We’re way beyond the world of free fruit and subsidised gym memberships when it comes to wellbeing. However, whilst wellbeing approaches are more informed, most still come at the ‘problem’ from the angle of ‘what is right to give people’. Article from Chris Preston, Co-Founder – Bank of Me.
A better question is ‘what will make people more effective’ – because when we unpack this question (ideally with employees), we develop outcomes that support the business, the teams within it and the individual too.
A story comes to mind from when I was talking with a new coaching client a few months back. In some pre-session general chit chat, whilst we ordered coffee, she was sharing with me the fact that her organisation had just introduced a series of 30 minute lunchtime ‘wellness sessions’, covering everything from yoga, to circuits, to mindfulness. She was enthusiastic about the news, the opportunity to try some new activities and the company encouragement to take a break.
We settled into our coaching session and it became apparent that the biggest area she wanted to explore that day was a very challenging line manager. She described how this manager was invisible in person yet almost stalked her on email micromanaging her every move, how her briefs were appalling (because she was so time poor) but she consistently ‘blew up’ when work didn’t meet her expectations and how getting feedback was like getting blood out of a stone so the team had just stopped asking. Living with this line manager was causing my client deep anxiety and distress and, according to my client, this manager was typical of many across the company.
I couldn’t help but reflect on the coffee conversation we were having just minutes before about the series of lunchtime ‘wellness’ sessions being offered by the company and wondered, based on my client’s experience, wouldn’t improving the quality of the line management in the company have a much greater effect on the ‘wellness’ of employees? And therein lies the point. If we were to ask everyone in that organisation what would make them more effective, I’m fairly sure the line management issue would be highlighted in no time, the impact of which, if it were to improve, would be evident in not only employee’s effectiveness but their wellbeing too.
When we think about wellbeing, it’s easy to over simplify (and many organisations have), into physical health and mental health and it’s easy for people to switch off to this. “You mean what I eat, how much exercise I do and if I tend to worry or suffer from anxiety.” When people learn that actually, wellbeing is not only about physiological and emotional health but also how fulfilled you feel, how well you are able to focus and how much of what you do is what really motivates you (what you’re passionate about), the perspective starts to shift a little bit. We are a human system after all and to be our most effective, we need all of these different areas to work optimally.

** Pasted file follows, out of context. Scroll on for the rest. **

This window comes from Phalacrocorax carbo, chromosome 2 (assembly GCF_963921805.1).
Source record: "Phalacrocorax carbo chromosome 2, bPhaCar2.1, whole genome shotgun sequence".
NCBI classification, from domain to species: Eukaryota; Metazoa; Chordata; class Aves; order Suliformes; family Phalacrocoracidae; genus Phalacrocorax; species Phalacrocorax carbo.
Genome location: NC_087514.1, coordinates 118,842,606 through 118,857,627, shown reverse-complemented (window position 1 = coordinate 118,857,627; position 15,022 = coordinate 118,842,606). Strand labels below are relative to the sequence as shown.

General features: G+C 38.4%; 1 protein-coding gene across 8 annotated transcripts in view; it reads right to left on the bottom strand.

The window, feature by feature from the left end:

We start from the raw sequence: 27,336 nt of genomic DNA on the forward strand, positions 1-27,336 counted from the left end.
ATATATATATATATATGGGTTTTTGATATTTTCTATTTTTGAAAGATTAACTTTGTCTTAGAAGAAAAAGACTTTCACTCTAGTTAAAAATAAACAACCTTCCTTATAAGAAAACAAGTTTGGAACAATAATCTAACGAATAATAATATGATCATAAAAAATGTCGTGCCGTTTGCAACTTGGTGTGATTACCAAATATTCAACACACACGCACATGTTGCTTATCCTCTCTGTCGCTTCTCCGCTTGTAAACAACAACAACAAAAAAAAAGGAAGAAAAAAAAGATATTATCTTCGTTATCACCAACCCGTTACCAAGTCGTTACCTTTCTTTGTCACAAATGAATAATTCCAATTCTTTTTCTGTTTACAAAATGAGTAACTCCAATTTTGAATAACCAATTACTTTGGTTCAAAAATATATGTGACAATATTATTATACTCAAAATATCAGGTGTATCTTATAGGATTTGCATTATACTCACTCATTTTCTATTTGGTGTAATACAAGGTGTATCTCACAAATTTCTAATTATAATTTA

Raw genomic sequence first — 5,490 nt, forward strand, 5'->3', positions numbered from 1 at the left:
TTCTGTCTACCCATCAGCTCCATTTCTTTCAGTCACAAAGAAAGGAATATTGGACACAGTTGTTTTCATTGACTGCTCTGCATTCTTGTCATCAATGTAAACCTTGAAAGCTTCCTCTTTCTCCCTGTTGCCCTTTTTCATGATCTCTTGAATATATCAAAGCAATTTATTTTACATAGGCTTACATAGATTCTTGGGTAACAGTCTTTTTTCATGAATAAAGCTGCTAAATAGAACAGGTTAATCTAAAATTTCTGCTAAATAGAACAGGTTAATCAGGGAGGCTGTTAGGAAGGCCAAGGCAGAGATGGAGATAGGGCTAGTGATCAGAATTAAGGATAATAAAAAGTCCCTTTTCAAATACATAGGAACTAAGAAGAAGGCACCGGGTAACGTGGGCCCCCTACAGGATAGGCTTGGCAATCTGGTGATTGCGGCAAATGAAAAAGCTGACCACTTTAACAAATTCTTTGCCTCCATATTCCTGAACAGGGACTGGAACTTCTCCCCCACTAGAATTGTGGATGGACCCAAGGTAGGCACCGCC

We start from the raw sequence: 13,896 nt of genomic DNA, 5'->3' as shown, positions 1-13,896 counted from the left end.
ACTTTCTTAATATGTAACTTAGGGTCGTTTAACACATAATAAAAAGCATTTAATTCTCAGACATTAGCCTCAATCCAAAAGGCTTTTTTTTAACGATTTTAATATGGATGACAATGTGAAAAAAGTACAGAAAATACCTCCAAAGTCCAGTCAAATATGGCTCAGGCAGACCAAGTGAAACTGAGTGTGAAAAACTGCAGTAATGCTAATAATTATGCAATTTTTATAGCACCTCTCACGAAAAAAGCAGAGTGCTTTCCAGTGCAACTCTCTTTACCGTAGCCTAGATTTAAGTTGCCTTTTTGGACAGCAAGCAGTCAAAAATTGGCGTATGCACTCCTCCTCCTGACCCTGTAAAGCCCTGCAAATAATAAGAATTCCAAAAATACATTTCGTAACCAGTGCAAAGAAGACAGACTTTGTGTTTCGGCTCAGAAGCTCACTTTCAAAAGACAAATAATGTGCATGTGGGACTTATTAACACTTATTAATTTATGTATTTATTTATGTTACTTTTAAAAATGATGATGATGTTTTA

Focusing on performance AND wellbeing
If we focus on effectiveness, and actually engage our people (with diverse needs) in a conversation around what would make them more effective, rather than just giving everyone more stuff that we think will promote wellbeing, the results are so much more impactful. One result we usually see is that the prompting of a much richer, three dimensional approach to wellbeing, that tackles the issue at an organisational, team and individual level.
At the organisational level, we see more of a focus on creating an environment that supports, enables and encourages employees to be the best they can be (from delivering their best work to running a 5k). At a team level, it becomes about making sure we all have an attitude with each other that supports each other’s wellbeing, effectiveness and personal growth. Individually, it’s about about educating, inspiring and empowering employees to understand how to be their most effective by grabbing hold of their wellbeing (and getting to know an even better self).
When done properly, authentically and honestly, this kind of approach also drives a change in the social norms. Conversations and activities around wellbeing (and a personal best performance) become the new norm. It also results in helping people to be more effective in their entire lives, not just in the workplace. And finally, it promotes an environment of diversity and psychological safety, as people are encouraged to say what they need.
When we start to focus on effectiveness, what our people need to perform, and tackle it at organisational, team and individual level, that’s when we solve the puzzle of wellbeing. That’s when it stops being a topic that just gets talked about, or a few new processes or tools, or a gym that gets put in place (but rarely used). That’s when people can truly live better lives, perform better (individually and in teams) and create businesses that outperform their competitors time and time again.